Some thought it better to outsourcing their distribution and ad sales and refocusing on reporting the news. Many thought of it as an exciting experiment.

Total of nine publishers including National Geographic, BuzzFeed and The New York Times were invited to be launch partners.

The Switch

But then as is customary of Facebook, it switched and skewed the deal. Shortly, after launching Instant Articles, Facebook changed its News Feed algorithm. It now favoured posts from family and friends over publishers and now also highlighted video content.

This left the publishers even with Instant Articles reeling the burn way down in the priority and greatly reducing the reach.

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Facebook is now back to showing videos and content from family and friends! Source:

Then, the promise of monetizing never really materialized. The Times group in its test concluded that the articles in its website monetized better than Facebook Instant Articles.

It left a lot to be desired in terms of monetizationLewis D’Vorkin, Forbes chief product officer

Facebook while developing Instant Articles never really considered how Publishers would make money. “The idea that these products could meaningfully impact the revenue of the news industry just didn’t really come up,” the former employee told The Verge’s Casey Newton.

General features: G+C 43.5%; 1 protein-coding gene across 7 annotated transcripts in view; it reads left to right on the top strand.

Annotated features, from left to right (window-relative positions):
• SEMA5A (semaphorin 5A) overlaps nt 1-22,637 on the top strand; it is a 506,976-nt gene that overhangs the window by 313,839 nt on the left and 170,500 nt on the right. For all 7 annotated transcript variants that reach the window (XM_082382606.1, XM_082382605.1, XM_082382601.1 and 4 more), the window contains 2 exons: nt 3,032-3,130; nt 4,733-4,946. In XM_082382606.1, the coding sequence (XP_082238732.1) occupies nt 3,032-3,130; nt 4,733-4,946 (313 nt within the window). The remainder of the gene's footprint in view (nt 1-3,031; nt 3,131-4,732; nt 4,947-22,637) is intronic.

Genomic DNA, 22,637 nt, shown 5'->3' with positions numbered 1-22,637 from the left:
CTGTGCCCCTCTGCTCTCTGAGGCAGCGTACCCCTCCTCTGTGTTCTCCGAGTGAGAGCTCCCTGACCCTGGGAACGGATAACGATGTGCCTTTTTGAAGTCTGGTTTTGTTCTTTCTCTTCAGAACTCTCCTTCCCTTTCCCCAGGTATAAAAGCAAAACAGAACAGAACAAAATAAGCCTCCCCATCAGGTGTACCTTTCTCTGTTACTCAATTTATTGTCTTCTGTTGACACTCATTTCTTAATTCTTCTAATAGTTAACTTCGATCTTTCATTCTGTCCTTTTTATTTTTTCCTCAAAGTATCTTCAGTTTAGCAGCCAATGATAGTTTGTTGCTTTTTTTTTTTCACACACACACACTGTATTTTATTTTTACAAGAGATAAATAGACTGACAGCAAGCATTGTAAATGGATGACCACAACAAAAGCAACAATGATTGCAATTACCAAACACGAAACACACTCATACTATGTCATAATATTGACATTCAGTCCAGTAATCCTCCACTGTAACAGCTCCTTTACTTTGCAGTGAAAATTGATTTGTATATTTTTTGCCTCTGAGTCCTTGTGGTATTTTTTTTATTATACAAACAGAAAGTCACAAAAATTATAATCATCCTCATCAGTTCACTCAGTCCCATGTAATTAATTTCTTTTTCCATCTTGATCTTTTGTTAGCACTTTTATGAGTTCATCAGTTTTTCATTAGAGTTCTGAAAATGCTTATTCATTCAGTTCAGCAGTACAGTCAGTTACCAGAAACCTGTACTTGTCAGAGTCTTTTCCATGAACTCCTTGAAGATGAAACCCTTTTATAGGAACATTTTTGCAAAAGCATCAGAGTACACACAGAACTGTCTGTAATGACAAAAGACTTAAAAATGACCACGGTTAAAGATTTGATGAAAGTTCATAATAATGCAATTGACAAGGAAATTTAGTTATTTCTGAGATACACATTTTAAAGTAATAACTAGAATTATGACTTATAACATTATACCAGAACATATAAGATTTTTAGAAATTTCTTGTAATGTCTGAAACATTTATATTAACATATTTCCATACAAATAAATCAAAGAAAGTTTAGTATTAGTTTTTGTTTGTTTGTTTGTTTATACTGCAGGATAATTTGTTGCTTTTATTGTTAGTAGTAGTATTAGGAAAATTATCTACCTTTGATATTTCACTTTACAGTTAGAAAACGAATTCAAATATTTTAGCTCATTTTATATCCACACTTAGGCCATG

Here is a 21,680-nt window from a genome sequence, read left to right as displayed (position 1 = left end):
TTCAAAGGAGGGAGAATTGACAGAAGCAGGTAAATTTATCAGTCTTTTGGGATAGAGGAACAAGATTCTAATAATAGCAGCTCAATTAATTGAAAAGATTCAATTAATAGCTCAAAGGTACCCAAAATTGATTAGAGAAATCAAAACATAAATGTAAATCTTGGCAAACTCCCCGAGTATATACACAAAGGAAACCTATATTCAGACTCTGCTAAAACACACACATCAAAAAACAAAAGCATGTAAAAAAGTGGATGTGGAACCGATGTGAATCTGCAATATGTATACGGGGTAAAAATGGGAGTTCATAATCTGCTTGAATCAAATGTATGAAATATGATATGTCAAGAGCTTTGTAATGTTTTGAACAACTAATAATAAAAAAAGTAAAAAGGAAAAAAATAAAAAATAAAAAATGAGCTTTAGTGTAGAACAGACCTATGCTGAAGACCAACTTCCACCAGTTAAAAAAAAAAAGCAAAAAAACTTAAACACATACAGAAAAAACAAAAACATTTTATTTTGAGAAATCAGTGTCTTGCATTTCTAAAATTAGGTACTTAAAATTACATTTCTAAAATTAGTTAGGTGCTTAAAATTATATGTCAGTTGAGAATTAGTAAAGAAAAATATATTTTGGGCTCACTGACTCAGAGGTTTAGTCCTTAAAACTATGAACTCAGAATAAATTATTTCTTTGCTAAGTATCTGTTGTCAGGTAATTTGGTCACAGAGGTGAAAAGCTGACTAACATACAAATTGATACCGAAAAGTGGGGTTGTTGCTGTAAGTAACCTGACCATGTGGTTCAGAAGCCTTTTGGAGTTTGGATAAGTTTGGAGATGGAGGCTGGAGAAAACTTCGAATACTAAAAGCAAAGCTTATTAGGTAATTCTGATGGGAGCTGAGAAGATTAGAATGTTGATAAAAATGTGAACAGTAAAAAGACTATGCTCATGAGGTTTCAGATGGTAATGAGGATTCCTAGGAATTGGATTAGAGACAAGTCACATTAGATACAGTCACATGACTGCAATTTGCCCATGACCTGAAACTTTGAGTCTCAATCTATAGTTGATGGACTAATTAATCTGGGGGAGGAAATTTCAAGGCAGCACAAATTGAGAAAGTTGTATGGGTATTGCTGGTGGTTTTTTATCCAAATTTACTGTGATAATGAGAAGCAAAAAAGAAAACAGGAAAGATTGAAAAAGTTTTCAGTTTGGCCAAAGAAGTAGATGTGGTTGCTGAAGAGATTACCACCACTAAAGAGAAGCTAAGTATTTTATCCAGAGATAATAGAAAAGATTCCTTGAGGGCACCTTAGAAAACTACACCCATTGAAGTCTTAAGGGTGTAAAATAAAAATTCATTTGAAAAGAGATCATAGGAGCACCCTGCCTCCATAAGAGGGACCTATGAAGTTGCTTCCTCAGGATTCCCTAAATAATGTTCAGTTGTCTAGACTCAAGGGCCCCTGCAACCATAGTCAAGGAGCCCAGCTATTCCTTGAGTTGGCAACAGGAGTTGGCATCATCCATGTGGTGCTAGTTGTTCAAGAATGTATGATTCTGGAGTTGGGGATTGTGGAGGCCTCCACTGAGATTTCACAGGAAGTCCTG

The Scenario Today:

Now, the industry doesn’t really trust Instant Articles. They found it better to host their own content on their own websites monetized better than Instant Articles.

The Verge, Digiday, The Fortune, Business Insider have already done a detailed report of the various treacherous Facebook maneuvers. Even the most ardent partners, feel betrayed.

The revenue in no way backed up by the amount of time that was being spent on itJason Kint, CEO of Digital Content Next

DCN is a trade group that represents many large publishers, including NBC, The New York Times, Conde Nast, ESPN, Slate, Business Insider, and Vox Media.

Vice News, Forbes, Hearst Publications ,the Los Angeles Times, Quartz and the Chicago Tribune are all the big publishers who have deserted the platform.

Others like CNN, the New York Daily News, and the Wall Street Journal have drastically reduced their content on Instant Articles and are pushing majority of readers to their own site.

Digital Publishers now must engage and monetize their audience better Click To Tweet

The best option for them now is to improve engagement on their own websites, to better monetize and grow their readership. Vuukle Audience Engagement has championed the cause of digital publishers and provided cutting edge technologies to better engage their audience and monetize them. Leave a comment below and let’s talk about how Vuukle can help you.

Santoshkumar Pandey

Engineer by qualification, content & marketing expert by profession. Meditate, blibliophile & a creative geek.